In 1952, Gibson enlists Les Paul—the most popular recording artist of the era—in the launch of the company’s first solid body electric. Dubbed, appropriately, the “Les Paul Model,” the instrument becomes the most successful “signature” guitar in history. With Ted McCarthy at the helm, the Gibson Company wanted to make sure they acquired a share of the solid body market, and came up with the concept of approaching a well known musician, Les Paul, to design a range of solid body electric guitars. Interestingly, Les Paul had already approached Gibson in 1945 with some designs and ideas for an electric solid body guitar, and had been ridiculed by Gibson.
A guitar is something you can hold and love and it’s never going to bug you. But here’s the secret about the guitar – it’s defiant. It will never let you conquer it. The more you get involved with it, the more you realize how little you know.
There is some ambiguity over just who designed which parts of the original Les Paul, with Les Paul himself telling a very different story to the Gibson employees at the time. In the Gibson version of the story, the company had already completed the design of the 1952 Les Paul before Les was approached to endorse it, the only modifications he made to the design were bridge and the name itself. The story told by Les himself is a little different, he tells that he already had the ideas for the Gold Top and the Black Custom, and Gibson gave him the final say in every part of the design process.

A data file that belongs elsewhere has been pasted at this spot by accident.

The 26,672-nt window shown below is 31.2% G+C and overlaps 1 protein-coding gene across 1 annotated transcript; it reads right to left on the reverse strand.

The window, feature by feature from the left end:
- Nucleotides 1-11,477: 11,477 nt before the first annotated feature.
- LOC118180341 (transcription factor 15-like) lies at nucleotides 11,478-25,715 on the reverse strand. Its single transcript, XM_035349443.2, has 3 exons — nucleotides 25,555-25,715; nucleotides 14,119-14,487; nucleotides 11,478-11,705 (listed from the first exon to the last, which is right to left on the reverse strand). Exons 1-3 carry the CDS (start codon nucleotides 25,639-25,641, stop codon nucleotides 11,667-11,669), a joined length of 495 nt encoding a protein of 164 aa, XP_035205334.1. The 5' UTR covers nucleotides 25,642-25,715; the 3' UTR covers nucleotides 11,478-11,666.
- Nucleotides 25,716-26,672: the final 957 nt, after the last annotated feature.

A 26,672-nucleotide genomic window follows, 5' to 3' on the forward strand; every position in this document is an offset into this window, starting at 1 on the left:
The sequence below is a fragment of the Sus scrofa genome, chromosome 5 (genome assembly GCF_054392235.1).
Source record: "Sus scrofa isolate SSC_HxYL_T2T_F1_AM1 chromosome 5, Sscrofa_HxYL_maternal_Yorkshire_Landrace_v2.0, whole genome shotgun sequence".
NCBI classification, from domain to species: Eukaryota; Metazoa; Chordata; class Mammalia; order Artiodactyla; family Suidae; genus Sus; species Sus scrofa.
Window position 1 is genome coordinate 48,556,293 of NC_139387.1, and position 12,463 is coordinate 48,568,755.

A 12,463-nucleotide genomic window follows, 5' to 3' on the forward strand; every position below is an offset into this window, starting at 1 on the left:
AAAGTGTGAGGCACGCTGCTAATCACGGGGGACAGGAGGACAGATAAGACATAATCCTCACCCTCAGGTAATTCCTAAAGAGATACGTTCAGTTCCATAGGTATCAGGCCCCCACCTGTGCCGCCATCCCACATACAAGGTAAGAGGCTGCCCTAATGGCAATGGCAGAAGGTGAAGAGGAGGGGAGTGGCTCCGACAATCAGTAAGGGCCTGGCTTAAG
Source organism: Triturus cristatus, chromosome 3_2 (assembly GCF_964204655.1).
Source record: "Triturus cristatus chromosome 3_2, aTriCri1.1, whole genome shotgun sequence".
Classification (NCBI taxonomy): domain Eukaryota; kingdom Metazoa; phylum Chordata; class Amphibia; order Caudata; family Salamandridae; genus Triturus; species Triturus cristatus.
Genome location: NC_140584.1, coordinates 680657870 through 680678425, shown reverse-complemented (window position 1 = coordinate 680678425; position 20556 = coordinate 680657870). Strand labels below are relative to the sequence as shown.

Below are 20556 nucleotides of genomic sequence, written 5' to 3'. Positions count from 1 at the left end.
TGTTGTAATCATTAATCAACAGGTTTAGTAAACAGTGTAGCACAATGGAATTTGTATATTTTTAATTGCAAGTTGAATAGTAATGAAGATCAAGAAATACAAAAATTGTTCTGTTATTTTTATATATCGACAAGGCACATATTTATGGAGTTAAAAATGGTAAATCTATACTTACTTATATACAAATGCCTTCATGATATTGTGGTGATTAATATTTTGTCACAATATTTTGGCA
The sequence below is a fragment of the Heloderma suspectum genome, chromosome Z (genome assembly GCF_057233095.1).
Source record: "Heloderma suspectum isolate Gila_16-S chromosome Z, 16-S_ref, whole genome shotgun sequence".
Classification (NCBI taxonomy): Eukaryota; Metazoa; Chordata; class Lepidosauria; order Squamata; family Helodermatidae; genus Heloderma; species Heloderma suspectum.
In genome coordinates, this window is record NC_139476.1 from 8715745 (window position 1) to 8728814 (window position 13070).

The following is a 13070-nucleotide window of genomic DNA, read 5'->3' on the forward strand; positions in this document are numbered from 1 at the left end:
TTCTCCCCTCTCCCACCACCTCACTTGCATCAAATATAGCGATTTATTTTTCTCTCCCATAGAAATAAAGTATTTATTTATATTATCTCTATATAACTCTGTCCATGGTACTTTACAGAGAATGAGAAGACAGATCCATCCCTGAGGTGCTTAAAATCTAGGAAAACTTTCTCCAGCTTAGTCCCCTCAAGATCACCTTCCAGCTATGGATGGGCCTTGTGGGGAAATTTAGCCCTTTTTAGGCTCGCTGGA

The original Les Paul design later came to be known as the Gold Top, due to the actual finish of the guitar. Most Les Paul guitars produced in this period came with a maple top that was gold coloured, with the back left natural. Hence gold on top, or Gold Top. The actual finish of the guitar was accomplished using a bronze powder, and over time, this took on a greenish due, resulting in the unmistakable vintage Gold Top look. The Les Paul quickly grew into a family of four models—the Junior, the Special, the Standard and the Custom.